What is a 15-minute city? How the urban-planning idea is tangled in a conspiracy

15-minute cities would allow residents to access amenities by walking or cycling (Micheile / Unsplash)
15-minute cities would allow residents to access amenities by walking or cycling (Micheile / Unsplash)

The idea that everyone should have basic amenities within a 15-minute walk from their home shouldn’t be a controversial one.

It’s a simple urban-planning idea that proposes that we make cities more accessible to everyone.

However, conspiracy theorists, led by right-wing commentators, are using the idea to push false claims about restrictions on freedoms and surveillance technology.

Twitter user Carla Francome started a conversation on social media earlier in February when she shared how living in Bounds Green means her 78-year-old father is able to access everything he needs within a short walk.

She said: “For my father, it’s given him the freedom to live independently for longer, knowing he has all the support and services he needs nearby.”

But her Twitter thread generated a lot of abuse, with people seeming to take the idea of a 15-minute city as an attack on their personal freedom.

One Twitter user told Francome: “This is you, it doesn’t mean that everybody has to agree with it. Telling me what I can make do with, rather than I’d like.

“[Maybe my favourite] bar is a 40 minute drive, [maybe my favourite] cafe is 30 minutes away. Maybe I don’t like Tescos right next to me. It is my choice where I go, what I do.”

So how did an award-winning urban-planning idea derail into a right-wing surveillance state conspiracy theory?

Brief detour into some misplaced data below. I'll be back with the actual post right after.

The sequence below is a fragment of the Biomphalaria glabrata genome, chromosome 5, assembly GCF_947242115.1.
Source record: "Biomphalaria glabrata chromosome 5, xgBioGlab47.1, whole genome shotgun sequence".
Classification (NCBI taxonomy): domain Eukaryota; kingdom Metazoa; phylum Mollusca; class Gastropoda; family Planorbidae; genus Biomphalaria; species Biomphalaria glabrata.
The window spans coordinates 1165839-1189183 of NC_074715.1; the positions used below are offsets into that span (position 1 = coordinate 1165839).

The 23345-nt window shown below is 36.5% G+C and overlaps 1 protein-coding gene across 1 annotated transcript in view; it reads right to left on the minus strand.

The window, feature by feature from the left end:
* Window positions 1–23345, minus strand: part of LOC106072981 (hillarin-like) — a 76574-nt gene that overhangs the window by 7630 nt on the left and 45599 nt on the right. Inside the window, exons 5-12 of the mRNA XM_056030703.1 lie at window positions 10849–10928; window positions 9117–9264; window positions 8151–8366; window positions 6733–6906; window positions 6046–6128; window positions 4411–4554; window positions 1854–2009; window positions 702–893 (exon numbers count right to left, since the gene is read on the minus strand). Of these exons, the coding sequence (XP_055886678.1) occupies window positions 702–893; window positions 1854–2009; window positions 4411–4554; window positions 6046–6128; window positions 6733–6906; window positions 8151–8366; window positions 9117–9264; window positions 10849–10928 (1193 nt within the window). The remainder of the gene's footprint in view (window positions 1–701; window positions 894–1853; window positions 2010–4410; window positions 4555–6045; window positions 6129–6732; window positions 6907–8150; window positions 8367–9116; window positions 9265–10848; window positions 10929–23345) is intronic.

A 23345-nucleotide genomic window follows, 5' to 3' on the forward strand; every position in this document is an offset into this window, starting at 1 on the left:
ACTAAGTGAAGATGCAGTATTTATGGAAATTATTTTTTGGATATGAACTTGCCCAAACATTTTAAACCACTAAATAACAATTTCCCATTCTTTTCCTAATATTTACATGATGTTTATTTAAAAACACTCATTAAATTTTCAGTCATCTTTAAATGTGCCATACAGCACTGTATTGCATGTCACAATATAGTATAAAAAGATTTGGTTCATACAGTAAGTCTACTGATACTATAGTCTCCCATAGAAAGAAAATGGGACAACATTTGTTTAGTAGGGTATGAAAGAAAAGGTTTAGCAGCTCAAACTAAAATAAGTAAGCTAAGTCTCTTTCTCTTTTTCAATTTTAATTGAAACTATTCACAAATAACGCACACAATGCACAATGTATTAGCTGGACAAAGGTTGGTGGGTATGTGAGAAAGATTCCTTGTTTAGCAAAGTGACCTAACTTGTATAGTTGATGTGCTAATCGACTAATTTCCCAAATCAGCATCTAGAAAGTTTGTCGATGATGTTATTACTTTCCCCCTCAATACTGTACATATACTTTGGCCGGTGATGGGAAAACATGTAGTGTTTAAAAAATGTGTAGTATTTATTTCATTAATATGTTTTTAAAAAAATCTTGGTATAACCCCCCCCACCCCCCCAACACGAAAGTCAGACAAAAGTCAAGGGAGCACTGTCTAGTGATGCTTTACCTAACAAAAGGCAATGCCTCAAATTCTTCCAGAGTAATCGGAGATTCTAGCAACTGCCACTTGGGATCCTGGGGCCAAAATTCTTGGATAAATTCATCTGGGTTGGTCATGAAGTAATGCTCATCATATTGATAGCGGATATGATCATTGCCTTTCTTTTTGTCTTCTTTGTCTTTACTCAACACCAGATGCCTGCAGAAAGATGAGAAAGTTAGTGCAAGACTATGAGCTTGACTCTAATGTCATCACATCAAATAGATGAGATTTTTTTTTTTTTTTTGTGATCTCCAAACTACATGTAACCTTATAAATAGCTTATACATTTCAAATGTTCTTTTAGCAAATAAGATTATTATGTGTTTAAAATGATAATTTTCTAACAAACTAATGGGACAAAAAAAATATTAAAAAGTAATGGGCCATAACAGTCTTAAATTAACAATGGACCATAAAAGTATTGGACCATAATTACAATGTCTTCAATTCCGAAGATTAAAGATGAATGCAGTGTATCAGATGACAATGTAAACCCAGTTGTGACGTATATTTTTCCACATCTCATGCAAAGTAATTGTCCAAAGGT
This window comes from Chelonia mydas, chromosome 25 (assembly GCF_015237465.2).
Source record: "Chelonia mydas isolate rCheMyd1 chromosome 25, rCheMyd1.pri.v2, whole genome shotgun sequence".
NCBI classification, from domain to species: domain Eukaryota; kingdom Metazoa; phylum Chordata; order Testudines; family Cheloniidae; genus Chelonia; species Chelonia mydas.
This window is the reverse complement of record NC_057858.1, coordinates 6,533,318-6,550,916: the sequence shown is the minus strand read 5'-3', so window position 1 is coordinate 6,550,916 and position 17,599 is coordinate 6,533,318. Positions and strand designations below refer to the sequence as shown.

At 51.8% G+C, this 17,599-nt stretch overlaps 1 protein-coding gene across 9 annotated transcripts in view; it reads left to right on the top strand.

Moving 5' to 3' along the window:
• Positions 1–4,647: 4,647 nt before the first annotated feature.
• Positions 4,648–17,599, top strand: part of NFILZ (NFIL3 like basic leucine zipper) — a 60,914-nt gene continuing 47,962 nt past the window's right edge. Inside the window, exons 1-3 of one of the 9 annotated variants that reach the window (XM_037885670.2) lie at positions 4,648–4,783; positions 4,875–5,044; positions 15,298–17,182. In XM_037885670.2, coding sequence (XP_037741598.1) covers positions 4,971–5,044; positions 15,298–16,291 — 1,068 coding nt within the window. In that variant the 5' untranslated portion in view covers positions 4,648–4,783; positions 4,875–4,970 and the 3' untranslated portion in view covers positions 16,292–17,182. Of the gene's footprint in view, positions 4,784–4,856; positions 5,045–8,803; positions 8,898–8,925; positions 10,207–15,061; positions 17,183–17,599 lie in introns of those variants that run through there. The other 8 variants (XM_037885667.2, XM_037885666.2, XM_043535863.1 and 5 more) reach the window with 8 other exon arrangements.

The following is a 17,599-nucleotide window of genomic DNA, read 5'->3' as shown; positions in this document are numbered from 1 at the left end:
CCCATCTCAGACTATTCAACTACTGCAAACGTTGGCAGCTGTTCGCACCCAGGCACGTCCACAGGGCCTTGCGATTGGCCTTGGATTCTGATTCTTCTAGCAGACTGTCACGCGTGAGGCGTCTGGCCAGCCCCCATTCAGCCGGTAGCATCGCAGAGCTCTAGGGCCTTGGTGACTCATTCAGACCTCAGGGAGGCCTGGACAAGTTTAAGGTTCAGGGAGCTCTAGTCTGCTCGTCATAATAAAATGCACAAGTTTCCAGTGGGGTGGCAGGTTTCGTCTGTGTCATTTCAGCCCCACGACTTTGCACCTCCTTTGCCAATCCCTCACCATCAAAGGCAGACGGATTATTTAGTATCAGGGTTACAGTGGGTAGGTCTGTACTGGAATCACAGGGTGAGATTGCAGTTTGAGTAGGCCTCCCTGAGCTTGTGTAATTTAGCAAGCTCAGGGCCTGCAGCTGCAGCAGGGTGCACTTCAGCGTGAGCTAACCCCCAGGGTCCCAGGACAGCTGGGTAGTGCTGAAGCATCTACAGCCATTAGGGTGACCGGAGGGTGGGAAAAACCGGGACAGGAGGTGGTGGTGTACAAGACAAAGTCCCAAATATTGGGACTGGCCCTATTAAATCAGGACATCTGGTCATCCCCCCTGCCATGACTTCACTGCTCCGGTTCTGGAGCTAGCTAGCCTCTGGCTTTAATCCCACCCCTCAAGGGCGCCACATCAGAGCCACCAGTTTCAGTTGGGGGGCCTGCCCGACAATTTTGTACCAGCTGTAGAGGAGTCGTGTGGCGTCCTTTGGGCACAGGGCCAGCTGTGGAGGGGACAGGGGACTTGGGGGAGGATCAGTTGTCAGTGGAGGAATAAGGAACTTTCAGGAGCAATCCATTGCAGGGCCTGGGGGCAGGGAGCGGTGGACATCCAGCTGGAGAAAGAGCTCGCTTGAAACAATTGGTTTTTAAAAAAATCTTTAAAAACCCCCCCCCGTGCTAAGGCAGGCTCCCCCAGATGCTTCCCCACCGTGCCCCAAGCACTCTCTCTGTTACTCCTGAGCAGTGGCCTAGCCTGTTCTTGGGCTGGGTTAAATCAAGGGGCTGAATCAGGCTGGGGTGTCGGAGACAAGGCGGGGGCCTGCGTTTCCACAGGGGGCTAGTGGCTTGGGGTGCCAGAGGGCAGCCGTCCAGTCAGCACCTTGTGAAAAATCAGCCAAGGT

What is a 15-minute city?

A 15-minute city is an urban-planning idea that households in cities should have amenities, like a doctor, school, and local shop, for example, within a 15-minute walk.

People would be able to get to work and to cultural facilities within a short walk or cycle.

The idea is that 15-minute cities are accessible to everyone by walking, without the need to drive.

While the aim of the 15-minute city is to create more accessible and enjoyable places to live, it would, as a result, decrease the need for cars, creating less emissions.

The urban-planning model was developed by French-Colombian scientist Carlos Moreno and won the Obel Award for 2021.

Moreno first introduced the idea in 2016, but it was popularised in 2020 by Paris mayor Anne Hidalgo, as part of her re-election campaign, according to Dezeen. Moreno served as scientific advisor on the campaign.

Why have conspiracy theorists co-opted the idea of a 15-minute city?

Conspiracy theorists have jumped on the 15-minute city idea and are spreading false claims that the idea of a 15-minute city means that people will be confined to a 15-minute radius of their house, unable to travel to another part of their city, or out of their city.

They are claiming that the idea is being pushed to keep people confined to their homes, only allowed to leave their area a limited number of times a year, as long as they have a permit.